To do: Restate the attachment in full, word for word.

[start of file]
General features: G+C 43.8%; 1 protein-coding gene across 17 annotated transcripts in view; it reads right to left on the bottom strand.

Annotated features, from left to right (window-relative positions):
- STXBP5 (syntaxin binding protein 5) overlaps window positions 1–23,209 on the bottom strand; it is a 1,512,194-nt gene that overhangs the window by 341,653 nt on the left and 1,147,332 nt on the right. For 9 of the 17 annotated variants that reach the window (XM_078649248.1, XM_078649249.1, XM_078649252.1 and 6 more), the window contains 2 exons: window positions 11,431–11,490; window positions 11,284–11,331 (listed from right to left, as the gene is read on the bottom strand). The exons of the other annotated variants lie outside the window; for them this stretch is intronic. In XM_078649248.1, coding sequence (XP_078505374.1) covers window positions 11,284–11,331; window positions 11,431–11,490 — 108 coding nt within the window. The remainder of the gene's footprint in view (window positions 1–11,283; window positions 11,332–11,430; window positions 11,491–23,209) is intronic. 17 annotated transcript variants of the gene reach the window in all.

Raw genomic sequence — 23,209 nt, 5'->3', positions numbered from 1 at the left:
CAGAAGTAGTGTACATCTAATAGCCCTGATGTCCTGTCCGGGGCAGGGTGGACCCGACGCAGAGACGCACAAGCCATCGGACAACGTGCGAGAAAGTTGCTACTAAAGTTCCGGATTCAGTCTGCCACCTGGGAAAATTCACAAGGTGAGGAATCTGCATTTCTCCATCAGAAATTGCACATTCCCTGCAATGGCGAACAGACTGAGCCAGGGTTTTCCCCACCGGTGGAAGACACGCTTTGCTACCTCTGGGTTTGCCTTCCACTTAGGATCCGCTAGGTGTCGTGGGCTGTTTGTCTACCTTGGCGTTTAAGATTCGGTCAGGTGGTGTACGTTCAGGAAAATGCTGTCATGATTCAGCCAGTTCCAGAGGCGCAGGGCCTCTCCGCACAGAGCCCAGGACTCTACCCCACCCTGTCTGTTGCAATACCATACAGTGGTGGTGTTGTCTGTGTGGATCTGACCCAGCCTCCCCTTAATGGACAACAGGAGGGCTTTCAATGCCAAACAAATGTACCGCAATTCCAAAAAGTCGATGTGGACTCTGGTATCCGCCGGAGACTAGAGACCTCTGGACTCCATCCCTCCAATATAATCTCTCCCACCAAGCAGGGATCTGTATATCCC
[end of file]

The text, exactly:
General features: G+C 43.8%; 1 protein-coding gene across 17 annotated transcripts in view; it reads right to left on the bottom strand.

Annotated features, from left to right (window-relative positions):
- STXBP5 (syntaxin binding protein 5) overlaps window positions 1–23,209 on the bottom strand; it is a 1,512,194-nt gene that overhangs the window by 341,653 nt on the left and 1,147,332 nt on the right. For 9 of the 17 annotated variants that reach the window (XM_078649248.1, XM_078649249.1, XM_078649252.1 and 6 more), the window contains 2 exons: window positions 11,431–11,490; window positions 11,284–11,331 (listed from right to left, as the gene is read on the bottom strand). The exons of the other annotated variants lie outside the window; for them this stretch is intronic. In XM_078649248.1, coding sequence (XP_078505374.1) covers window positions 11,284–11,331; window positions 11,431–11,490 — 108 coding nt within the window. The remainder of the gene's footprint in view (window positions 1–11,283; window positions 11,332–11,430; window positions 11,491–23,209) is intronic. 17 annotated transcript variants of the gene reach the window in all.

Raw genomic sequence — 23,209 nt, 5'->3', positions numbered from 1 at the left:
CAGAAGTAGTGTACATCTAATAGCCCTGATGTCCTGTCCGGGGCAGGGTGGACCCGACGCAGAGACGCACAAGCCATCGGACAACGTGCGAGAAAGTTGCTACTAAAGTTCCGGATTCAGTCTGCCACCTGGGAAAATTCACAAGGTGAGGAATCTGCATTTCTCCATCAGAAATTGCACATTCCCTGCAATGGCGAACAGACTGAGCCAGGGTTTTCCCCACCGGTGGAAGACACGCTTTGCTACCTCTGGGTTTGCCTTCCACTTAGGATCCGCTAGGTGTCGTGGGCTGTTTGTCTACCTTGGCGTTTAAGATTCGGTCAGGTGGTGTACGTTCAGGAAAATGCTGTCATGATTCAGCCAGTTCCAGAGGCGCAGGGCCTCTCCGCACAGAGCCCAGGACTCTACCCCACCCTGTCTGTTGCAATACCATACAGTGGTGGTGTTGTCTGTGTGGATCTGACCCAGCCTCCCCTTAATGGACAACAGGAGGGCTTTCAATGCCAAACAAATGTACCGCAATTCCAAAAAGTCGATGTGGACTCTGGTATCCGCCGGAGACTAGAGACCTCTGGACTCCATCCCTCCAATATAATCTCTCCCACCAAGCAGGGATCTGTATATCCC